Anticoagulation in Elective Spine Cases

Rates of Hematomas Versus Thromboembolic Disease

Dharani Rohit Thota, BA; Carlos A. Bagley, MD; Mazin Al Tamimi, MD; Paul A. Nakonezny, PhD; Michael Van Hal, MD


Spine. 2021;46(13):901-906. 

In This Article


There is much debate on the importance of postoperative anticoagulation. While PE's can be deadly, postoperative hematomas can also be debilitating and devastating complications. It does raise an interesting question on when and how should patients be protected from both postoperative complications. It is a fine line to walk between increasing a bleeding risk and increasing risk for potentially deadly VTE events.

In this study, pharmacologic anticoagulation did not significantly decrease the symptomatic VTE incidence rate, but it did significantly increase hematoma rates and the return to OR rates. This finding is in line with recent literature findings in regarding to spinal surgery and pharmacologic anticoagulation administration.[10,11] However, in the review article by Kepler et al[1] there was a significant decrease in VTE incidence following pharmacologic anticoagulation in spine surgery.

Some of the literature studies have different methods of VTE detection. Some of them use active screening which increases the number of non-symptomatic VTE events reported.

While our study does have noted limitations, it does raise the question if anticoagulation should be used in routine cases as it does not appear to lead to lower VTE rates, but it does appear to have an adverse effect on the rate of return to OR for hematomas.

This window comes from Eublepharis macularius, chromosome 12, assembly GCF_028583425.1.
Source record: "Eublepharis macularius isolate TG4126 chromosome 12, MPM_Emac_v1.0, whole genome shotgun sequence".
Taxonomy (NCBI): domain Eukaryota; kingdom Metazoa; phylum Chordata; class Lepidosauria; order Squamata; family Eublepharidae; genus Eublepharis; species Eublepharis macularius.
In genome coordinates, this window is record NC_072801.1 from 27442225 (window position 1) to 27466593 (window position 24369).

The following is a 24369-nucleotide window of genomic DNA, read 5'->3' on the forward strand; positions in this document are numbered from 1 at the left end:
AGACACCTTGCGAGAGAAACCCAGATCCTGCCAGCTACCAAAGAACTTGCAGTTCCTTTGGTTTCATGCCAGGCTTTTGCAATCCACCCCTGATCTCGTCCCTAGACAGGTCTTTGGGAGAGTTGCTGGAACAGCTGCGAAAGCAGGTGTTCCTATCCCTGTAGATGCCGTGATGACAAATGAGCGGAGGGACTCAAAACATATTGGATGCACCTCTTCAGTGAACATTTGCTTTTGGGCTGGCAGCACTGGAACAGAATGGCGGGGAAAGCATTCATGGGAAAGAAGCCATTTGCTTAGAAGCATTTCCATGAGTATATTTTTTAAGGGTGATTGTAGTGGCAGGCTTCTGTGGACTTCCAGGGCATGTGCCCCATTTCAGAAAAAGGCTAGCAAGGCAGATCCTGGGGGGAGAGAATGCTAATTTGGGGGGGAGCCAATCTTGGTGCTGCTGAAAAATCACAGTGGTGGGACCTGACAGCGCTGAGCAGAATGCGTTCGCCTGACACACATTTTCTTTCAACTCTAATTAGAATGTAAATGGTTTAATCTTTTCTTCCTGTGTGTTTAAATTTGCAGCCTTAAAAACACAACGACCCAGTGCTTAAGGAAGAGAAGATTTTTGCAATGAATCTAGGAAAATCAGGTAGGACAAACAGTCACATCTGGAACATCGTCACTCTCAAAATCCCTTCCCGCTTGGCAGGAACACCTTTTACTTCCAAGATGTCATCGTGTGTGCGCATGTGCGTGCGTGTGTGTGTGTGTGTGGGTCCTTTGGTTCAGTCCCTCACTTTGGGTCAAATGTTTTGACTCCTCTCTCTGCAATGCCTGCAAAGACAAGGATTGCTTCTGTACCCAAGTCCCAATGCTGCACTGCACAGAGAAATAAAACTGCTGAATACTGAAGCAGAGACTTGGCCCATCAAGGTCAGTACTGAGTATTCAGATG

Notably, the timing of the VTE may be an area of further investigation. While most of the hematoma risk in this study appeared to be in the relatively early postoperative period, there appears to be a trend toward symptomatic VTE occurring later in the postoperative course.

Our study has a few key limitations, namely the surgeons were different. While still at the same institution, each surgeon practices independently. There may be inherent differences such as the use of tranexamic acid, the approach to blood loss. Durotomies are another large potential confounder. These are hard to control for in any study due to the way they are reported. The matching process would help control for this by controlling for complexity and case duration, but it is a weakness of its retrospective nature.

Future studies will need to have a more rigorous methodology for determining the need for anticoagulation. Until, a randomized control trial is available to answer this question, this study provides some insight into the potential risks of anticoagulation while not clearly reducing the major target of this therapeutic. While the current study is not a randomized controlled trial, we attempted to overcome this by using propensity matching for the medical risk factors of the patient as well as the case severity. The propensity score plays an important role in balancing the study groups to make them comparable. Rosenbaum and Rubin[8] showed that treated and untreated subjects with the same propensity scores have identical distributions for the included covariates. This "balancing property" means that, if we control for the propensity score when we compare the groups, we have effectively turned the observational study into a randomized block experiment, where "blocks" are groups of subjects with the same propensities. This bolsters the internal validity of the study. Propensity scores also offer a promising way to assess the similarity between a sample and a target population of interest, which can bolster external validity.